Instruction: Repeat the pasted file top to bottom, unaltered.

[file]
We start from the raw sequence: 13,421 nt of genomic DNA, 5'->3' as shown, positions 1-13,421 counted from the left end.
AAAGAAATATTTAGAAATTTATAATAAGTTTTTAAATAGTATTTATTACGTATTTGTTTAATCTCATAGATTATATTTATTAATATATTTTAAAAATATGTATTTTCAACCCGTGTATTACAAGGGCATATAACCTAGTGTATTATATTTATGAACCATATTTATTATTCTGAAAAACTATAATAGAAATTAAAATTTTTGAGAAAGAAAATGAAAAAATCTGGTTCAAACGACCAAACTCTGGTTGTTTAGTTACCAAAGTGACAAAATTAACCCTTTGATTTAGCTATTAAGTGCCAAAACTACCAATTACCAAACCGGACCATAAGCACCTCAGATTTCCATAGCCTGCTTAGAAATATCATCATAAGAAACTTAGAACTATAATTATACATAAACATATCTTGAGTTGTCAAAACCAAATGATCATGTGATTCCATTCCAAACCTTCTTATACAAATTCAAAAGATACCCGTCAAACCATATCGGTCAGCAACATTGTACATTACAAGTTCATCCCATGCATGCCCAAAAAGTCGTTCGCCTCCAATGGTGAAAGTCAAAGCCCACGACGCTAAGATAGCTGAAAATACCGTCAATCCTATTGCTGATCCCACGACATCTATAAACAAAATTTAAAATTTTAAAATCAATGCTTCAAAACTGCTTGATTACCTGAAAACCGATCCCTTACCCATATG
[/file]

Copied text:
We start from the raw sequence: 13,421 nt of genomic DNA, 5'->3' as shown, positions 1-13,421 counted from the left end.
AAAGAAATATTTAGAAATTTATAATAAGTTTTTAAATAGTATTTATTACGTATTTGTTTAATCTCATAGATTATATTTATTAATATATTTTAAAAATATGTATTTTCAACCCGTGTATTACAAGGGCATATAACCTAGTGTATTATATTTATGAACCATATTTATTATTCTGAAAAACTATAATAGAAATTAAAATTTTTGAGAAAGAAAATGAAAAAATCTGGTTCAAACGACCAAACTCTGGTTGTTTAGTTACCAAAGTGACAAAATTAACCCTTTGATTTAGCTATTAAGTGCCAAAACTACCAATTACCAAACCGGACCATAAGCACCTCAGATTTCCATAGCCTGCTTAGAAATATCATCATAAGAAACTTAGAACTATAATTATACATAAACATATCTTGAGTTGTCAAAACCAAATGATCATGTGATTCCATTCCAAACCTTCTTATACAAATTCAAAAGATACCCGTCAAACCATATCGGTCAGCAACATTGTACATTACAAGTTCATCCCATGCATGCCCAAAAAGTCGTTCGCCTCCAATGGTGAAAGTCAAAGCCCACGACGCTAAGATAGCTGAAAATACCGTCAATCCTATTGCTGATCCCACGACATCTATAAACAAAATTTAAAATTTTAAAATCAATGCTTCAAAACTGCTTGATTACCTGAAAACCGATCCCTTACCCATATG